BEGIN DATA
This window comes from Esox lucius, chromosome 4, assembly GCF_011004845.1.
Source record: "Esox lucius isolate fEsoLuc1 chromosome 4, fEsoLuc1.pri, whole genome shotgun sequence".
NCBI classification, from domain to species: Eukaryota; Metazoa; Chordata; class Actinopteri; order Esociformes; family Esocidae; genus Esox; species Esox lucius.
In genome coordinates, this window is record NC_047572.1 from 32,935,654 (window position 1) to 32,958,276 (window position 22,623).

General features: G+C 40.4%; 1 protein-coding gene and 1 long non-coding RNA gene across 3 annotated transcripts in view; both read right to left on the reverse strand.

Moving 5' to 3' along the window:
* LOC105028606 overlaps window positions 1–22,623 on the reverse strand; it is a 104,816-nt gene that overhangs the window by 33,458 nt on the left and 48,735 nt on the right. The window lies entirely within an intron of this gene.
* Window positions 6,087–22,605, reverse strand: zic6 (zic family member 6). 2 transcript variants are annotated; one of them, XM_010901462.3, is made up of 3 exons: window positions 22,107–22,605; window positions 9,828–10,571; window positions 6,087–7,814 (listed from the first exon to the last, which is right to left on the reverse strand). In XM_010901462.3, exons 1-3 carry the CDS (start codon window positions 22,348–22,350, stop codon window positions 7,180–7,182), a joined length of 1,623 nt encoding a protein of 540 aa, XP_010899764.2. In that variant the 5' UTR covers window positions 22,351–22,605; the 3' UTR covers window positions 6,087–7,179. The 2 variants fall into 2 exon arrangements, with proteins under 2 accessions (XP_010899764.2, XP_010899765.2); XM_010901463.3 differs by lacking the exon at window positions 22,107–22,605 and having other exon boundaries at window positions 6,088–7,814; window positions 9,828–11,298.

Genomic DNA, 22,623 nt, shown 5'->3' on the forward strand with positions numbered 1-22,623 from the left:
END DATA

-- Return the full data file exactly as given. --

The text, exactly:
This window comes from Esox lucius, chromosome 4, assembly GCF_011004845.1.
Source record: "Esox lucius isolate fEsoLuc1 chromosome 4, fEsoLuc1.pri, whole genome shotgun sequence".
NCBI classification, from domain to species: Eukaryota; Metazoa; Chordata; class Actinopteri; order Esociformes; family Esocidae; genus Esox; species Esox lucius.
In genome coordinates, this window is record NC_047572.1 from 32,935,654 (window position 1) to 32,958,276 (window position 22,623).

General features: G+C 40.4%; 1 protein-coding gene and 1 long non-coding RNA gene across 3 annotated transcripts in view; both read right to left on the reverse strand.

Moving 5' to 3' along the window:
* LOC105028606 overlaps window positions 1–22,623 on the reverse strand; it is a 104,816-nt gene that overhangs the window by 33,458 nt on the left and 48,735 nt on the right. The window lies entirely within an intron of this gene.
* Window positions 6,087–22,605, reverse strand: zic6 (zic family member 6). 2 transcript variants are annotated; one of them, XM_010901462.3, is made up of 3 exons: window positions 22,107–22,605; window positions 9,828–10,571; window positions 6,087–7,814 (listed from the first exon to the last, which is right to left on the reverse strand). In XM_010901462.3, exons 1-3 carry the CDS (start codon window positions 22,348–22,350, stop codon window positions 7,180–7,182), a joined length of 1,623 nt encoding a protein of 540 aa, XP_010899764.2. In that variant the 5' UTR covers window positions 22,351–22,605; the 3' UTR covers window positions 6,087–7,179. The 2 variants fall into 2 exon arrangements, with proteins under 2 accessions (XP_010899764.2, XP_010899765.2); XM_010901463.3 differs by lacking the exon at window positions 22,107–22,605 and having other exon boundaries at window positions 6,088–7,814; window positions 9,828–11,298.

Genomic DNA, 22,623 nt, shown 5'->3' on the forward strand with positions numbered 1-22,623 from the left: